When the father arrived in Masar, he got busy first with his trading business. After days and days, when he was done with his trading priorities, he remembered his children’s gift requests and he spontaneously fulfilled each wish of Delu’s daughters. When it was Facima’s turn, he went to search for where the prince of Masar was on sale. When people realized that what he was looking for was not to be found in the market, they told him to go to the king of Masar’s palace. Maybe that would be the most appropriate place for him to get what he was looking for.
He rushed to the king’s palace, announced himself, and asked to speak to the prince of Masar. The guards indeed took him before the prince of Masar. Then he transmitted his daughter Facima’s request. When the prince of Masar heard it, he asked Facima’s father to return home and tell his daughter that “He himself, the prince of Masar will be coming to visit that same night; therefore, she must look for a place to hide herself, for he is visiting that night”
When he reached home and rested a bit, Facima’s father gave every daughter what she had requested. And when it was Facima’s turn, he told her in detail what he had discussed with the prince of Masar. When Facima’s rival sisters heard this, they said: “Serves you right! May they come to kill you!” Facima then entered her room and started to cry and kept saying that she had called this upon herself. She kept thinking that if she had known, she wouldn’t have made such a request to buy the prince of Masar.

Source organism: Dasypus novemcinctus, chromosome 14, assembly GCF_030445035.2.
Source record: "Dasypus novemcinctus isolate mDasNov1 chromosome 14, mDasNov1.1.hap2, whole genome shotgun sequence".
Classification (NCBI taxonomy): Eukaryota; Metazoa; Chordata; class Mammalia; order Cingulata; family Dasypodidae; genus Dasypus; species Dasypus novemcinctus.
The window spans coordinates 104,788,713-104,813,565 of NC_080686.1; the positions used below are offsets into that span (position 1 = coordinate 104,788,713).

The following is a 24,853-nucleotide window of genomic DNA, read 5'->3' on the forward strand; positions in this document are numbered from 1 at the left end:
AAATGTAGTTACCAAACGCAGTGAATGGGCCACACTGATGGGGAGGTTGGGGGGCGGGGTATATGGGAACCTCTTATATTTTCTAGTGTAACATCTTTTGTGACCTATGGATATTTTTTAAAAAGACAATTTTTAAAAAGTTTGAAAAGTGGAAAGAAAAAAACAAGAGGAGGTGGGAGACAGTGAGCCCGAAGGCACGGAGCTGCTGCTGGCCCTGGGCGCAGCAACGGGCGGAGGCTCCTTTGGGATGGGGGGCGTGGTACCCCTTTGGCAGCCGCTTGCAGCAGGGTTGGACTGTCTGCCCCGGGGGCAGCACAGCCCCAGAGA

When night came, the prince of Masar showed up at Facima’s as he had promised. Even though Facima’s room was closed, that did not prevent the prince from entering it. Moreover, he was so determined that he entered the room through its roof. As soon as he entered the room, Facima went into a trance and began to cry and shake her body. When the prince saw this, he asked her to stop crying, because he wanted her to know that he understood her intention. When Facima calmed down, they began to talk, she and the prince of Masar. When the conversation became sweet [interesting], Facima began to notice that every time the prince of Masar spit, a piece of gold dropped from his mouth. So, every day after their night meeting and courting Facima collected the drops of gold pieces that came out of the prince of Masar’s mouth and hid them in a closed jar.